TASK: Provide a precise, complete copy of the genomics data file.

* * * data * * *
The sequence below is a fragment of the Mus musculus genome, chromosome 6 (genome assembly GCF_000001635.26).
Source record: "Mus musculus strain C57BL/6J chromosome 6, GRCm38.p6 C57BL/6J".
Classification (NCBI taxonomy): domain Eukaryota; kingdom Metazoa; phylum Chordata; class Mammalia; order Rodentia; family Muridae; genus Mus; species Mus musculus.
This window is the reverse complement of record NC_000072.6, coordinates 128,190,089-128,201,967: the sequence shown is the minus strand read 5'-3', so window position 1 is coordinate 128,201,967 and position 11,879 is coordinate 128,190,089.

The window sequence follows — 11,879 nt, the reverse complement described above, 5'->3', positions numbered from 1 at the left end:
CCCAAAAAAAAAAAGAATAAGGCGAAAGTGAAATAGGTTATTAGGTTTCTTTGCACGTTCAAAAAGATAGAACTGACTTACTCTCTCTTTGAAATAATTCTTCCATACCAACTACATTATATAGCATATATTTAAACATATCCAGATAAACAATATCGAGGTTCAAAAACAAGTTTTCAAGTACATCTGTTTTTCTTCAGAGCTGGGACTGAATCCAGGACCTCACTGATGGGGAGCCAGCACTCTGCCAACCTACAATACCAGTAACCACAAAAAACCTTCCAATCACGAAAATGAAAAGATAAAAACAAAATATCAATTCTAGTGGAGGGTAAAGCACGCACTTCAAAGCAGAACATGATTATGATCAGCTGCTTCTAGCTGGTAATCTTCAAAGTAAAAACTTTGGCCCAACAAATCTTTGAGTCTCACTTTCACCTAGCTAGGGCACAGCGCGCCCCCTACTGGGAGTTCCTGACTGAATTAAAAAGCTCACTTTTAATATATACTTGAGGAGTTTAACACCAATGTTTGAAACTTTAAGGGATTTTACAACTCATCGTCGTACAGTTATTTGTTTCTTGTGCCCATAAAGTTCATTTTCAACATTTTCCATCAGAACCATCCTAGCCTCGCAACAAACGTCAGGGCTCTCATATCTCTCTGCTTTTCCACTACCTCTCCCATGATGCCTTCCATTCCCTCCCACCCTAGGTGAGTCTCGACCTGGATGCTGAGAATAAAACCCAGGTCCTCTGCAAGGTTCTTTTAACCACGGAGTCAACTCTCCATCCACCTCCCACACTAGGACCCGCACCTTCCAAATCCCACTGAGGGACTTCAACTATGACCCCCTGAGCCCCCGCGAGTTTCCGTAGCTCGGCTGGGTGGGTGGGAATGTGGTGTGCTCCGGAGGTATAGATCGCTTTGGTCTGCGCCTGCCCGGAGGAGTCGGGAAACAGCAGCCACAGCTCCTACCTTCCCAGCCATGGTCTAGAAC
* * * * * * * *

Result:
The sequence below is a fragment of the Mus musculus genome, chromosome 6 (genome assembly GCF_000001635.26).
Source record: "Mus musculus strain C57BL/6J chromosome 6, GRCm38.p6 C57BL/6J".
Classification (NCBI taxonomy): domain Eukaryota; kingdom Metazoa; phylum Chordata; class Mammalia; order Rodentia; family Muridae; genus Mus; species Mus musculus.
This window is the reverse complement of record NC_000072.6, coordinates 128,190,089-128,201,967: the sequence shown is the minus strand read 5'-3', so window position 1 is coordinate 128,201,967 and position 11,879 is coordinate 128,190,089.

The window sequence follows — 11,879 nt, the reverse complement described above, 5'->3', positions numbered from 1 at the left end:
CCCAAAAAAAAAAAGAATAAGGCGAAAGTGAAATAGGTTATTAGGTTTCTTTGCACGTTCAAAAAGATAGAACTGACTTACTCTCTCTTTGAAATAATTCTTCCATACCAACTACATTATATAGCATATATTTAAACATATCCAGATAAACAATATCGAGGTTCAAAAACAAGTTTTCAAGTACATCTGTTTTTCTTCAGAGCTGGGACTGAATCCAGGACCTCACTGATGGGGAGCCAGCACTCTGCCAACCTACAATACCAGTAACCACAAAAAACCTTCCAATCACGAAAATGAAAAGATAAAAACAAAATATCAATTCTAGTGGAGGGTAAAGCACGCACTTCAAAGCAGAACATGATTATGATCAGCTGCTTCTAGCTGGTAATCTTCAAAGTAAAAACTTTGGCCCAACAAATCTTTGAGTCTCACTTTCACCTAGCTAGGGCACAGCGCGCCCCCTACTGGGAGTTCCTGACTGAATTAAAAAGCTCACTTTTAATATATACTTGAGGAGTTTAACACCAATGTTTGAAACTTTAAGGGATTTTACAACTCATCGTCGTACAGTTATTTGTTTCTTGTGCCCATAAAGTTCATTTTCAACATTTTCCATCAGAACCATCCTAGCCTCGCAACAAACGTCAGGGCTCTCATATCTCTCTGCTTTTCCACTACCTCTCCCATGATGCCTTCCATTCCCTCCCACCCTAGGTGAGTCTCGACCTGGATGCTGAGAATAAAACCCAGGTCCTCTGCAAGGTTCTTTTAACCACGGAGTCAACTCTCCATCCACCTCCCACACTAGGACCCGCACCTTCCAAATCCCACTGAGGGACTTCAACTATGACCCCCTGAGCCCCCGCGAGTTTCCGTAGCTCGGCTGGGTGGGTGGGAATGTGGTGTGCTCCGGAGGTATAGATCGCTTTGGTCTGCGCCTGCCCGGAGGAGTCGGGAAACAGCAGCCACAGCTCCTACCTTCCCAGCCATGGTCTAGAAC